Australian technology news, reviews, and guides to help you
Australian technology news, reviews, and guides to help you

How do you stay on top of scams?

There’s no shortage of scams out in the world, so keeping on top of them is important. What can you do to stay one step ahead?

It seems there are new scams every week, but more often than not, it’s the same style on a different day. A scammer pretending to be from a major retailer or calling from the NBN or a quick call from the tax office and so on and so on and so on.

There are so many scams, and not enough time to adapt to all of them. It’s all too easy to get lost in the flurry of scams out there.

So how do you stay on top, and what are the key lessons and learnings you can use each and every day to not get fooled?

Tips to keep ahead of scammers

If you’re like us, you’ll get one every day — at least one — and chances are, it will be something someone has seen before.

With Australians losing around $20 million last month alone, there’s a good chance you’re going to get sent a scam at one point, and a possibility you might fall for it. And if not, it’s a further possibility that someone you know will ask you about it.

Scams are now a regular conversation point between people, but there are some lessons to be aware of to help you stay aware of them, and prevent yourself from being a victim.

Shopping using a computer

Be cautious about texts and emails from people you don’t know

Much like how “stranger danger” is a thing we teach kids when they’re young, it’s wise to be cautious about emails and text messages sent to you not just from an unfamiliar number, but purporting to be from a business you do know.

If the business includes a link in a text or email, read the message carefully, and ask yourself whether you really need to click.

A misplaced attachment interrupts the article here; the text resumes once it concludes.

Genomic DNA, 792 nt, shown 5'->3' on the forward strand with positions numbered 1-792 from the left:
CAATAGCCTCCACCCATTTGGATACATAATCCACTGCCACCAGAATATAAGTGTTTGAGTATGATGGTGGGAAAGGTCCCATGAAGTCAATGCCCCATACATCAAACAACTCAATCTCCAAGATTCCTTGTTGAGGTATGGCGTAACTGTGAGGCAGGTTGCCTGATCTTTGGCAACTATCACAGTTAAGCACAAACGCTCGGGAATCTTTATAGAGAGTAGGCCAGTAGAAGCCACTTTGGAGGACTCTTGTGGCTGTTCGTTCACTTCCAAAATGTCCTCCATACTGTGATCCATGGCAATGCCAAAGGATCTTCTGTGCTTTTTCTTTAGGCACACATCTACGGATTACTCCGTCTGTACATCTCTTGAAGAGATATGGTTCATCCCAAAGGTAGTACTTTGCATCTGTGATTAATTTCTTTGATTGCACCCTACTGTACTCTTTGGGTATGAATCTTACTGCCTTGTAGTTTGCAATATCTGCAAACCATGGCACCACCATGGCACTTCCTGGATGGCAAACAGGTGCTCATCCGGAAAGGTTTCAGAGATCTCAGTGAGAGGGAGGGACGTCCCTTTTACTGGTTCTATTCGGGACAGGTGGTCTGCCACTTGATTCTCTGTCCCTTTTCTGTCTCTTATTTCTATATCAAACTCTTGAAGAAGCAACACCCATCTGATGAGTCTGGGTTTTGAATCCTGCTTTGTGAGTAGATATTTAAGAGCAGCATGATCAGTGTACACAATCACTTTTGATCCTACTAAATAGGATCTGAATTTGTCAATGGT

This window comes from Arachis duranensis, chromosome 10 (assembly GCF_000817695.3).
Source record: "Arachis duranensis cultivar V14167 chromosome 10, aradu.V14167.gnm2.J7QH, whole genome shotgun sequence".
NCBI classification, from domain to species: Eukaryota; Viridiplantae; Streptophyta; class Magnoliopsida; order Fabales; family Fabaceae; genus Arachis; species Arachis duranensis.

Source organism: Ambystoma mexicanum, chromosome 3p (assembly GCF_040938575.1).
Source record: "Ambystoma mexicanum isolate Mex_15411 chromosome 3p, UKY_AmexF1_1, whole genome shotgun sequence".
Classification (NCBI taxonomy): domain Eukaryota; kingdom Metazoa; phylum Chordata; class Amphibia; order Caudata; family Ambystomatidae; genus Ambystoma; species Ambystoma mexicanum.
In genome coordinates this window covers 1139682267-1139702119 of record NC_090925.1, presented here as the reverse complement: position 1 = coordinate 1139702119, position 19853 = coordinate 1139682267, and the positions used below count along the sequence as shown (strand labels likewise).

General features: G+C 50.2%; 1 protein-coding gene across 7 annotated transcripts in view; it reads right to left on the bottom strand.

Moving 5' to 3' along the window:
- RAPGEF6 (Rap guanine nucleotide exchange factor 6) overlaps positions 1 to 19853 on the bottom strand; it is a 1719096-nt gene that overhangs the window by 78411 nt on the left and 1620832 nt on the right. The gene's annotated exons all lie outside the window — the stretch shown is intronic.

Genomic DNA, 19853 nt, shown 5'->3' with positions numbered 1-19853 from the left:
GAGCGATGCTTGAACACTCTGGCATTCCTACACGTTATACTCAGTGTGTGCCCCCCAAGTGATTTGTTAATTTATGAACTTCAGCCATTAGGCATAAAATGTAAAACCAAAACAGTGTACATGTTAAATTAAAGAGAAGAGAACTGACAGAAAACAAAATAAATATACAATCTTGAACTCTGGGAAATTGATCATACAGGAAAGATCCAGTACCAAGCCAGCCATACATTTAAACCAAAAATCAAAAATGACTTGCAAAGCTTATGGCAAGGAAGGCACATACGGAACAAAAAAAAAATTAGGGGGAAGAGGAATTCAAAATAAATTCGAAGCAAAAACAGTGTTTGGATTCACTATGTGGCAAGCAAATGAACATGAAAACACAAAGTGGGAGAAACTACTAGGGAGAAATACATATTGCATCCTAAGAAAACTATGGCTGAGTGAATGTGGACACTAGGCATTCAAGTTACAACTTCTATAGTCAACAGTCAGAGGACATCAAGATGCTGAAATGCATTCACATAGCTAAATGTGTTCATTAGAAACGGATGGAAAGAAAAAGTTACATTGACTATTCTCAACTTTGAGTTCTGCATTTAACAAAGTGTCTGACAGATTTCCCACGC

And if the message is threatening or suggesting of a fine, Google the organisation’s phone number online and call the official phone number to find out whether the message would be legit. It’s rare to find a government or business suggesting fault over a text message, or even through an automated robotic phone call, if it gets to that.

However scammers play on this automatic instant feeling of fear, and expect you to touch or click a link without thinking, because the real scam lies underneath.

Inside these links, scammers tend to bait with a “phishing site”, which is to say it’s a website that looks legit, yet is anything but. The problem with phishing sites is that it’s all too easy to create a familiar looking website, even if it doesn’t connect to the real deal.

So here’s what you can do: approach links and messages with trepidation, and don’t click a link simply because it has been sent to you.

“Make it a rule to treat all links, texts and emails with suspicion,” said Alex Merton-McCann, Cyber Safety Ambassador for McAfee in Australia and New Zealand.

“Scammers rely on consumers being too busy, lazy or confident to double check for spelling errors and illegitimate URLs or to check directly with the source whether the correspondence is genuine,” she said.